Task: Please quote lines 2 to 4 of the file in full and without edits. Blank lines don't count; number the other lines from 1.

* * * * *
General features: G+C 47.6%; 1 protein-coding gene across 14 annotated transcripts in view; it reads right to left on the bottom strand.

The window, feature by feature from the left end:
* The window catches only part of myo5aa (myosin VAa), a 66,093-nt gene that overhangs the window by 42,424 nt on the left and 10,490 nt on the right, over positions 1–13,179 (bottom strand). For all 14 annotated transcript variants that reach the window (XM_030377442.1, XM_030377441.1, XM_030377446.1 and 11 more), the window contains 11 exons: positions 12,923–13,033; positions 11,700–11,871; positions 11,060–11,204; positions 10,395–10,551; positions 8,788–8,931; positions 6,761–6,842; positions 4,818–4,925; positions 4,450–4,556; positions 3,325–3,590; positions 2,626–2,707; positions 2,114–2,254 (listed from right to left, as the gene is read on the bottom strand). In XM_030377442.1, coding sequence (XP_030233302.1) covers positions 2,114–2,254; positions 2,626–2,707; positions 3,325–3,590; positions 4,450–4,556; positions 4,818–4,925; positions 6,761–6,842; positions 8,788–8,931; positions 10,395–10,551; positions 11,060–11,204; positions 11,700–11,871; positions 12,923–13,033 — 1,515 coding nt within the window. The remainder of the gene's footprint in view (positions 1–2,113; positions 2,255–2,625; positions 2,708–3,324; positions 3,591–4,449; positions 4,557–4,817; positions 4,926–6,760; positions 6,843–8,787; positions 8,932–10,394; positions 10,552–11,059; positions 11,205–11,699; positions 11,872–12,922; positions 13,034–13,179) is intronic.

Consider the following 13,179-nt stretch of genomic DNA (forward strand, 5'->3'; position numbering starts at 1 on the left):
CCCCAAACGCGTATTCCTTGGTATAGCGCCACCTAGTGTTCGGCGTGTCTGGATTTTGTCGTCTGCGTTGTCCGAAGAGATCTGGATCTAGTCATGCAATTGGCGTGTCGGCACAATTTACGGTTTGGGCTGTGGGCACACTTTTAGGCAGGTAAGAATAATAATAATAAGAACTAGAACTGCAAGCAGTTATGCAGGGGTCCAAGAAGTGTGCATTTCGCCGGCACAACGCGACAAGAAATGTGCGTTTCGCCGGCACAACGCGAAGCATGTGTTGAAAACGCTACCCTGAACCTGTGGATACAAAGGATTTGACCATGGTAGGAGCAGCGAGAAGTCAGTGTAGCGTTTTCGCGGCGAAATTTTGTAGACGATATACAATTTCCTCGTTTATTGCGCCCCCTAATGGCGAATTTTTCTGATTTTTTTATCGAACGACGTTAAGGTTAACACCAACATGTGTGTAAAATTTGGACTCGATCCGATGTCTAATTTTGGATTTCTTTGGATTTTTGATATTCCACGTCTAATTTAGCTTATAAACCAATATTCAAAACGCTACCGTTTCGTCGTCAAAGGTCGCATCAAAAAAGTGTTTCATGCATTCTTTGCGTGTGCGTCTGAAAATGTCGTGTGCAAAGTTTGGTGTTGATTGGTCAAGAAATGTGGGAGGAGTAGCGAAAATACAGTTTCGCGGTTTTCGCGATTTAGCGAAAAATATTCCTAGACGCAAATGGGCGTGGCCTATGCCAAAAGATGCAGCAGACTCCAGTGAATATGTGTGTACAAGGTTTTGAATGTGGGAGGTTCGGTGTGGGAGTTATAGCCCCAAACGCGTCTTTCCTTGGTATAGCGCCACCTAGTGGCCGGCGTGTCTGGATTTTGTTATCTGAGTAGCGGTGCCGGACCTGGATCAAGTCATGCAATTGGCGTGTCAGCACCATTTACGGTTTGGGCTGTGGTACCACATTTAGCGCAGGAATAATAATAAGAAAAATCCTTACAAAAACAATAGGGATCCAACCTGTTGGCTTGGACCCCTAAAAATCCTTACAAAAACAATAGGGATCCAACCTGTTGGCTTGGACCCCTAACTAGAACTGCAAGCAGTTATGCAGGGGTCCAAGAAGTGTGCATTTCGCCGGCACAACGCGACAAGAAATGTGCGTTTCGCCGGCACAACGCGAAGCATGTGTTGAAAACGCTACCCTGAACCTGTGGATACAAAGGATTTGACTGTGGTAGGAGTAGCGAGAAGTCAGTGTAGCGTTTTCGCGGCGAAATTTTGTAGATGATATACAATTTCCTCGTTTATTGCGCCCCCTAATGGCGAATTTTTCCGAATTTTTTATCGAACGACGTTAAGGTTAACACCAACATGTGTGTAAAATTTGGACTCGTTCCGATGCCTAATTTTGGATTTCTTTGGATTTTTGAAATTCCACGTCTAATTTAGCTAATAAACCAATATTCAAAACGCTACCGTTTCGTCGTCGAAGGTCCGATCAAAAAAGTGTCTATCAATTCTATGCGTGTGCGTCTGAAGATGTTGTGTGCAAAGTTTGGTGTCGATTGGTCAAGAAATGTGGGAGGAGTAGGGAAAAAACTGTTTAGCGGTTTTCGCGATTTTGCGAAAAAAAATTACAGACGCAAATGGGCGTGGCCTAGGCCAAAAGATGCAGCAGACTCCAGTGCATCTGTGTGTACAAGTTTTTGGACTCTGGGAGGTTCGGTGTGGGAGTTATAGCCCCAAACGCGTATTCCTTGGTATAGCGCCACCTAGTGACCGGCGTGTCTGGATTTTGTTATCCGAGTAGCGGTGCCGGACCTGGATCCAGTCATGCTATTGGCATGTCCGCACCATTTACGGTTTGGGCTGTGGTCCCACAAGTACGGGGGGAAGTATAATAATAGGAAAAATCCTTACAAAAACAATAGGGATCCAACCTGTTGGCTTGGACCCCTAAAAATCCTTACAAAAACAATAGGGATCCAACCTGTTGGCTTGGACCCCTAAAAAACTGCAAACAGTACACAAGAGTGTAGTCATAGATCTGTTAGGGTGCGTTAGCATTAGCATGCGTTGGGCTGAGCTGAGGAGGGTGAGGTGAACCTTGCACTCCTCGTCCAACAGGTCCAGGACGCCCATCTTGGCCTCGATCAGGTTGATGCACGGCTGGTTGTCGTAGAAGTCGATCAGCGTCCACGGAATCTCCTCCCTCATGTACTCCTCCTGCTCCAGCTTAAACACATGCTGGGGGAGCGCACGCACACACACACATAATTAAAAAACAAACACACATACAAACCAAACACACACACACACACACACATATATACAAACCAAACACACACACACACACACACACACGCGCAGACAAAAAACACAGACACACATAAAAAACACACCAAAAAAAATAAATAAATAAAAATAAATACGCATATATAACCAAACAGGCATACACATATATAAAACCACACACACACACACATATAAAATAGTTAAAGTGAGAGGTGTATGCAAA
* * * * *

The window, feature by feature from the left end:
* The window catches only part of myo5aa (myosin VAa), a 66,093-nt gene that overhangs the window by 42,424 nt on the left and 10,490 nt on the right, over positions 1–13,179 (bottom strand). For all 14 annotated transcript variants that reach the window (XM_030377442.1, XM_030377441.1, XM_030377446.1 and 11 more), the window contains 11 exons: positions 12,923–13,033; positions 11,700–11,871; positions 11,060–11,204; positions 10,395–10,551; positions 8,788–8,931; positions 6,761–6,842; positions 4,818–4,925; positions 4,450–4,556; positions 3,325–3,590; positions 2,626–2,707; positions 2,114–2,254 (listed from right to left, as the gene is read on the bottom strand). In XM_030377442.1, coding sequence (XP_030233302.1) covers positions 2,114–2,254; positions 2,626–2,707; positions 3,325–3,590; positions 4,450–4,556; positions 4,818–4,925; positions 6,761–6,842; positions 8,788–8,931; positions 10,395–10,551; positions 11,060–11,204; positions 11,700–11,871; positions 12,923–13,033 — 1,515 coding nt within the window. The remainder of the gene's footprint in view (positions 1–2,113; positions 2,255–2,625; positions 2,708–3,324; positions 3,591–4,449; positions 4,557–4,817; positions 4,926–6,760; positions 6,843–8,787; positions 8,932–10,394; positions 10,552–11,059; positions 11,205–11,699; positions 11,872–12,922; positions 13,034–13,179) is intronic.

Consider the following 13,179-nt stretch of genomic DNA (forward strand, 5'->3'; position numbering starts at 1 on the left):